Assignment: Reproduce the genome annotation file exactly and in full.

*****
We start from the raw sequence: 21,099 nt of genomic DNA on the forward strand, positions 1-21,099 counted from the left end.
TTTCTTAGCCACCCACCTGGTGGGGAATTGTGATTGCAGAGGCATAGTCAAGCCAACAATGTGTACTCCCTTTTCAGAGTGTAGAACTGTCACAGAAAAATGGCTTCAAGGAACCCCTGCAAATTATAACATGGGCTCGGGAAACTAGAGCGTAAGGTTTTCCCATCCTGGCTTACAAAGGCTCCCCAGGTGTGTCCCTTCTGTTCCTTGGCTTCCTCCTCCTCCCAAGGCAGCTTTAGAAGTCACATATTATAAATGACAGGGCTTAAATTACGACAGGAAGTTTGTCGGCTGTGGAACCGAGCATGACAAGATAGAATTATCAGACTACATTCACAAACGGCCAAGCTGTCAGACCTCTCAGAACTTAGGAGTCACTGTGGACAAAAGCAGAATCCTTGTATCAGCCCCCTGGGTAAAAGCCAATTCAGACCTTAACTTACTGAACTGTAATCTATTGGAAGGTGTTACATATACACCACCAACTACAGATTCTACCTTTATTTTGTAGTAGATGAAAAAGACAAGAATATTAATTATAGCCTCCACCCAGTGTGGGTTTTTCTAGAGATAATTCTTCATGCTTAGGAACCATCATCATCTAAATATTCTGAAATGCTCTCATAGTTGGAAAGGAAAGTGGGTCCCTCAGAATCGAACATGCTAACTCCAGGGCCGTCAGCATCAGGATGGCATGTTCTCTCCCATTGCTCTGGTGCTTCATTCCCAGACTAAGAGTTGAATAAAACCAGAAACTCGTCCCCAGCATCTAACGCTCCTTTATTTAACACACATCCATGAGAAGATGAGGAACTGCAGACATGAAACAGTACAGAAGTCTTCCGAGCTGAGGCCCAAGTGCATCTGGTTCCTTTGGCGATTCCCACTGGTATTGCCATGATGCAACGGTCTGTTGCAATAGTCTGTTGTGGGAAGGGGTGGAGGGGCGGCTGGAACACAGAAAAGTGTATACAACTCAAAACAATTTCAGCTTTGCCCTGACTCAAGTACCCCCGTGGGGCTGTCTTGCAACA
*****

We start from the raw sequence: 21,099 nt of genomic DNA on the forward strand, positions 1-21,099 counted from the left end.
TTTCTTAGCCACCCACCTGGTGGGGAATTGTGATTGCAGAGGCATAGTCAAGCCAACAATGTGTACTCCCTTTTCAGAGTGTAGAACTGTCACAGAAAAATGGCTTCAAGGAACCCCTGCAAATTATAACATGGGCTCGGGAAACTAGAGCGTAAGGTTTTCCCATCCTGGCTTACAAAGGCTCCCCAGGTGTGTCCCTTCTGTTCCTTGGCTTCCTCCTCCTCCCAAGGCAGCTTTAGAAGTCACATATTATAAATGACAGGGCTTAAATTACGACAGGAAGTTTGTCGGCTGTGGAACCGAGCATGACAAGATAGAATTATCAGACTACATTCACAAACGGCCAAGCTGTCAGACCTCTCAGAACTTAGGAGTCACTGTGGACAAAAGCAGAATCCTTGTATCAGCCCCCTGGGTAAAAGCCAATTCAGACCTTAACTTACTGAACTGTAATCTATTGGAAGGTGTTACATATACACCACCAACTACAGATTCTACCTTTATTTTGTAGTAGATGAAAAAGACAAGAATATTAATTATAGCCTCCACCCAGTGTGGGTTTTTCTAGAGATAATTCTTCATGCTTAGGAACCATCATCATCTAAATATTCTGAAATGCTCTCATAGTTGGAAAGGAAAGTGGGTCCCTCAGAATCGAACATGCTAACTCCAGGGCCGTCAGCATCAGGATGGCATGTTCTCTCCCATTGCTCTGGTGCTTCATTCCCAGACTAAGAGTTGAATAAAACCAGAAACTCGTCCCCAGCATCTAACGCTCCTTTATTTAACACACATCCATGAGAAGATGAGGAACTGCAGACATGAAACAGTACAGAAGTCTTCCGAGCTGAGGCCCAAGTGCATCTGGTTCCTTTGGCGATTCCCACTGGTATTGCCATGATGCAACGGTCTGTTGCAATAGTCTGTTGTGGGAAGGGGTGGAGGGGCGGCTGGAACACAGAAAAGTGTATACAACTCAAAACAATTTCAGCTTTGCCCTGACTCAAGTACCCCCGTGGGGCTGTCTTGCAACA